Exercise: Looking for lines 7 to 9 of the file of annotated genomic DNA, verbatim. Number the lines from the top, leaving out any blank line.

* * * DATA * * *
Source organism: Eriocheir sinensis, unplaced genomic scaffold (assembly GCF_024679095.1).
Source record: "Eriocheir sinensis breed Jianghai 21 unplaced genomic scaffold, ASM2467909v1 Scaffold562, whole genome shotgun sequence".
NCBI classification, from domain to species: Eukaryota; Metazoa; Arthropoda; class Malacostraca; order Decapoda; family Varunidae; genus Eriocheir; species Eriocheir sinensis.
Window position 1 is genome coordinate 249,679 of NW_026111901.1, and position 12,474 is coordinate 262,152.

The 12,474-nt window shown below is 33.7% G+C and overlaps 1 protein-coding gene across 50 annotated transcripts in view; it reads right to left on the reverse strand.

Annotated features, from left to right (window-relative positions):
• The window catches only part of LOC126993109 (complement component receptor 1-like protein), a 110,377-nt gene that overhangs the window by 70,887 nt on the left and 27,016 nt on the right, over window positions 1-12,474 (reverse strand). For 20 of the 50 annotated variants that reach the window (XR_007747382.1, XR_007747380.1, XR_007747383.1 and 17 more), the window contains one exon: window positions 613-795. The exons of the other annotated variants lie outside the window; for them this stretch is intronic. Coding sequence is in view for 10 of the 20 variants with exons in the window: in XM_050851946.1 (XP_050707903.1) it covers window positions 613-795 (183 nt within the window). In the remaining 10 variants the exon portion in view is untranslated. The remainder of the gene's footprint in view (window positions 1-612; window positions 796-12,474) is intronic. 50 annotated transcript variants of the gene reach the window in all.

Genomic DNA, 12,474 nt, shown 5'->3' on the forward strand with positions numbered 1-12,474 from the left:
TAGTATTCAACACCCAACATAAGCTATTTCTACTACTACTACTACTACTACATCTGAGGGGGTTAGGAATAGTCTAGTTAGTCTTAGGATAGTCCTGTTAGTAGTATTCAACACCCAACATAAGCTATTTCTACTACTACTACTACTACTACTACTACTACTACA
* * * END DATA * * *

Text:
• The window catches only part of LOC126993109 (complement component receptor 1-like protein), a 110,377-nt gene that overhangs the window by 70,887 nt on the left and 27,016 nt on the right, over window positions 1-12,474 (reverse strand). For 20 of the 50 annotated variants that reach the window (XR_007747382.1, XR_007747380.1, XR_007747383.1 and 17 more), the window contains one exon: window positions 613-795. The exons of the other annotated variants lie outside the window; for them this stretch is intronic. Coding sequence is in view for 10 of the 20 variants with exons in the window: in XM_050851946.1 (XP_050707903.1) it covers window positions 613-795 (183 nt within the window). In the remaining 10 variants the exon portion in view is untranslated. The remainder of the gene's footprint in view (window positions 1-612; window positions 796-12,474) is intronic. 50 annotated transcript variants of the gene reach the window in all.

Genomic DNA, 12,474 nt, shown 5'->3' on the forward strand with positions numbered 1-12,474 from the left:
TAGTATTCAACACCCAACATAAGCTATTTCTACTACTACTACTACTACTACATCTGAGGGGGTTAGGAATAGTCTAGTTAGTCTTAGGATAGTCCTGTTAGTAGTATTCAACACCCAACATAAGCTATTTCTACTACTACTACTACTACTACTACTACTACTACA